The Nature Conservancy of Canada is calling on Manitobans heading into the great outdoors this long weekend to do what they can to help stop the spread of an insect already causing widespread damage to Winnipeg’s tree canopy.
For the last few years, crews in Winnipeg have been waging a war against the Emerald Ash Borer, an invasive species of beetle that officials have said has the power to wipe out the city’s entire ash tree population.
Cary Hamel, director of conservation with the Nature Conservancy of Canada in Manitoba, says those heading out camping or to the cabin this weekend may be unknowingly helping the beetle spread.
He says the single best thing we can do to help is not move firewood.
“It’s wonderful to have campfire, stay up late, keep the mosquitoes away, but if you take ash wood and you move it to a new place and that ash wood happens to be infected, you’re going to help move it and make an infection in a new place,” he told 680 CJOB this week.
“Consider leaving that at home and buy your wood locally — buy it at the campground or the local community — and leave it there.’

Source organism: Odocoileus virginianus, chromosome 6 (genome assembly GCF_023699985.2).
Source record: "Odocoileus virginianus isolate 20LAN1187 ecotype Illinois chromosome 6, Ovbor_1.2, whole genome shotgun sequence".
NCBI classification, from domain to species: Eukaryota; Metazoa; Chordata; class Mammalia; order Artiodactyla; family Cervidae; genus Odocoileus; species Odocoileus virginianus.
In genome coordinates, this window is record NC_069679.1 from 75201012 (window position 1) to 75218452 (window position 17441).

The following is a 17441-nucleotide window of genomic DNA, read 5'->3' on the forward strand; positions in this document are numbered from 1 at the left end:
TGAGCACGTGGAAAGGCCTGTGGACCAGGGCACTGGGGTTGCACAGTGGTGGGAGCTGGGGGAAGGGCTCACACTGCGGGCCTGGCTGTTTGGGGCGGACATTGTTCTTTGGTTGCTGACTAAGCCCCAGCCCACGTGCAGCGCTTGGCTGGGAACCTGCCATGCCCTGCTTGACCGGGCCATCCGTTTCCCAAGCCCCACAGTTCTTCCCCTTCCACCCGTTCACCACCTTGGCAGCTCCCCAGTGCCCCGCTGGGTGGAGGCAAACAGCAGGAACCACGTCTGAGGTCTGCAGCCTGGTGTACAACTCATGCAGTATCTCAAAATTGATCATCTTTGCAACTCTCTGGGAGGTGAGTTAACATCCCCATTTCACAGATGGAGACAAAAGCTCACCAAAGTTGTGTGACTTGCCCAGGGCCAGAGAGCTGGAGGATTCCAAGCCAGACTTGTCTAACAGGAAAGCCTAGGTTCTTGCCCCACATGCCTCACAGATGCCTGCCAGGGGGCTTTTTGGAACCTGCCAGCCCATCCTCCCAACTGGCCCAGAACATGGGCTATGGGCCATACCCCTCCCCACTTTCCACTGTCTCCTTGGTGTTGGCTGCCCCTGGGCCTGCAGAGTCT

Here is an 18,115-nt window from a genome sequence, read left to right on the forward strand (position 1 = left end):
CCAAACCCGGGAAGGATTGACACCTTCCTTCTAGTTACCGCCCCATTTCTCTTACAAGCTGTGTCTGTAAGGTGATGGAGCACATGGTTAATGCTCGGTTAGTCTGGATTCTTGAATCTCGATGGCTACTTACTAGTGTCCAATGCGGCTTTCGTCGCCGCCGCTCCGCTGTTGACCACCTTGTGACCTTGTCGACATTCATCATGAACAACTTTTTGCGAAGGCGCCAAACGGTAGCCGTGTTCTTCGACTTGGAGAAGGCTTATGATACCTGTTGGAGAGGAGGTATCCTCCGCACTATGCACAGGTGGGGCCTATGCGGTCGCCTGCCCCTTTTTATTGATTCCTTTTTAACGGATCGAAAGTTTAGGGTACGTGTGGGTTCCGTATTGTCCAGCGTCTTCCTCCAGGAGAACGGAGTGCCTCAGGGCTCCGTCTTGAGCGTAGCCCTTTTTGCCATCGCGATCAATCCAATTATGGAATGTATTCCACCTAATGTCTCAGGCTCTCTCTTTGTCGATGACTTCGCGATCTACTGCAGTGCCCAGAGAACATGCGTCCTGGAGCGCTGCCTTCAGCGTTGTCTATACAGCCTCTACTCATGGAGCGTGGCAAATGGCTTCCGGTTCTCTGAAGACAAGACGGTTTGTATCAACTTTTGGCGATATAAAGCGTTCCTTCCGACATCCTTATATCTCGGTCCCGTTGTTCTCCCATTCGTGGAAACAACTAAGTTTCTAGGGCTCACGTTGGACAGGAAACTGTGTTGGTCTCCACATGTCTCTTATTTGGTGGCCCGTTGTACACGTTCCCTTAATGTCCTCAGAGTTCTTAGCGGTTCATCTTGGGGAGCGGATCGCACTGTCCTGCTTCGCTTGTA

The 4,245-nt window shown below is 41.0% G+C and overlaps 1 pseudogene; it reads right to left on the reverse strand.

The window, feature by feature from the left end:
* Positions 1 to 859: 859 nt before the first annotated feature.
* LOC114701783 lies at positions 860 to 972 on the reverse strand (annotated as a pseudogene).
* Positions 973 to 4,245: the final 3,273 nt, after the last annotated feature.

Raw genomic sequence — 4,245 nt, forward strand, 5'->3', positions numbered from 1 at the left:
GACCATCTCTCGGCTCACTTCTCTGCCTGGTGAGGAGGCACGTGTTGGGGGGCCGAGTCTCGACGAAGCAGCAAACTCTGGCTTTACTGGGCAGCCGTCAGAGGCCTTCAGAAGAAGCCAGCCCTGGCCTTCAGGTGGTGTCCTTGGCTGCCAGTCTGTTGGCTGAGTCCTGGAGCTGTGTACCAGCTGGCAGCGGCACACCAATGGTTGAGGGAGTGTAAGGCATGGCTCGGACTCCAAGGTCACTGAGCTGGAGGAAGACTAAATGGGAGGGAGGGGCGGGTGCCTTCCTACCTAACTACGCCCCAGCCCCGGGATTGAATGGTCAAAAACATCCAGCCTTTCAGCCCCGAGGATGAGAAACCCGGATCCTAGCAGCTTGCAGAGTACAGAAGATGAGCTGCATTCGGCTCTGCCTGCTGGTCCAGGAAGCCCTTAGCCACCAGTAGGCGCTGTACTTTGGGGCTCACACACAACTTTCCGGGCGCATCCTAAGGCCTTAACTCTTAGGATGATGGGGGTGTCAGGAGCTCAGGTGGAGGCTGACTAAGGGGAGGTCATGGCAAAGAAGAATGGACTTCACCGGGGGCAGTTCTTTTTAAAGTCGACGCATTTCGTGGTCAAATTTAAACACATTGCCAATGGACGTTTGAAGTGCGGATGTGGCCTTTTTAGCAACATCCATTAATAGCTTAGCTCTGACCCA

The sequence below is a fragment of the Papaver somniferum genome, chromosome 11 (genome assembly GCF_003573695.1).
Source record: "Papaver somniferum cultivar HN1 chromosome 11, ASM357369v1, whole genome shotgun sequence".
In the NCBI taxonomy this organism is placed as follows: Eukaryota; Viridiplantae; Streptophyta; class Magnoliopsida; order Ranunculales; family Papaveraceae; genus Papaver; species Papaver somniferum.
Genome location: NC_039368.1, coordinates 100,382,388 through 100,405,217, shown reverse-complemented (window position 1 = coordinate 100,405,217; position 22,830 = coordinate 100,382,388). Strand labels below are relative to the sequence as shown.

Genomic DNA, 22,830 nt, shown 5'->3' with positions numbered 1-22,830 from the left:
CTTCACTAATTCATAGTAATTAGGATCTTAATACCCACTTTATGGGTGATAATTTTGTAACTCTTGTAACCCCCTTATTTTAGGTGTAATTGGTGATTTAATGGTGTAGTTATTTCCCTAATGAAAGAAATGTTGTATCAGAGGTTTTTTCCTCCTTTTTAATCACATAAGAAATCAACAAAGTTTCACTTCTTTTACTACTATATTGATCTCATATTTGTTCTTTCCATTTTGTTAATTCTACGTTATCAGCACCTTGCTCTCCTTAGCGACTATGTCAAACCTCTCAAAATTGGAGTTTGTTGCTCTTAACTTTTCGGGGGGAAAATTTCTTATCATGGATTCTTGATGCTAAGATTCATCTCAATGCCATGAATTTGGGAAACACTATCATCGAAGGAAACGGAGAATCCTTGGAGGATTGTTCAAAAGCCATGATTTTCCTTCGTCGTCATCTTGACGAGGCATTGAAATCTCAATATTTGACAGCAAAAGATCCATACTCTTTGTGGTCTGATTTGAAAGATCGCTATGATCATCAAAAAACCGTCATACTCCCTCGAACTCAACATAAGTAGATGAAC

The beetle, which was first detected in Winnipeg in late 2017, eats away at the tree, cutting off its supply of nutrients and in the end killing it.
‘There’s no cure for it’
Last month, the city’s insect control branch started treating ash trees across the city with insecticides that can kill the ash borer larvae inside the trunks. Crews have also been proactively removing infected trees.
City officials have said crews are already removing roughly 1,200 damaged ash trees a year.
But even with healthy ash trees being treated, the city expects all of Winnipeg’s 350,000 ash trees — 100,000 of which are located in public parks and on boulevards — will eventually die due to the beetle over the next 10-20 years.
While little can be done to stop the destruction, Hamel is hopeful Manitobans will do their part to help slow the beetle’s spread throughout the province.
He says it’s especially important to protect the ash trees found on riverbanks and lake shores.
“There’s no cure for it on a widespread scale and it kills the trees within three to five years,” he said.
“If those trees disappear, not only does it affect those species and the forest, but even the waterways next to them because they have such an important role in slowing down flooding and keeping the water clean and cool.”
In 2018, the city said it expects to spend $90 million over the next 10 years managing dead trees on city property, while an additional $15 million will be spent managing the wood waste from the tree removals.
— With files from Sam Thompson and Amber McGuckin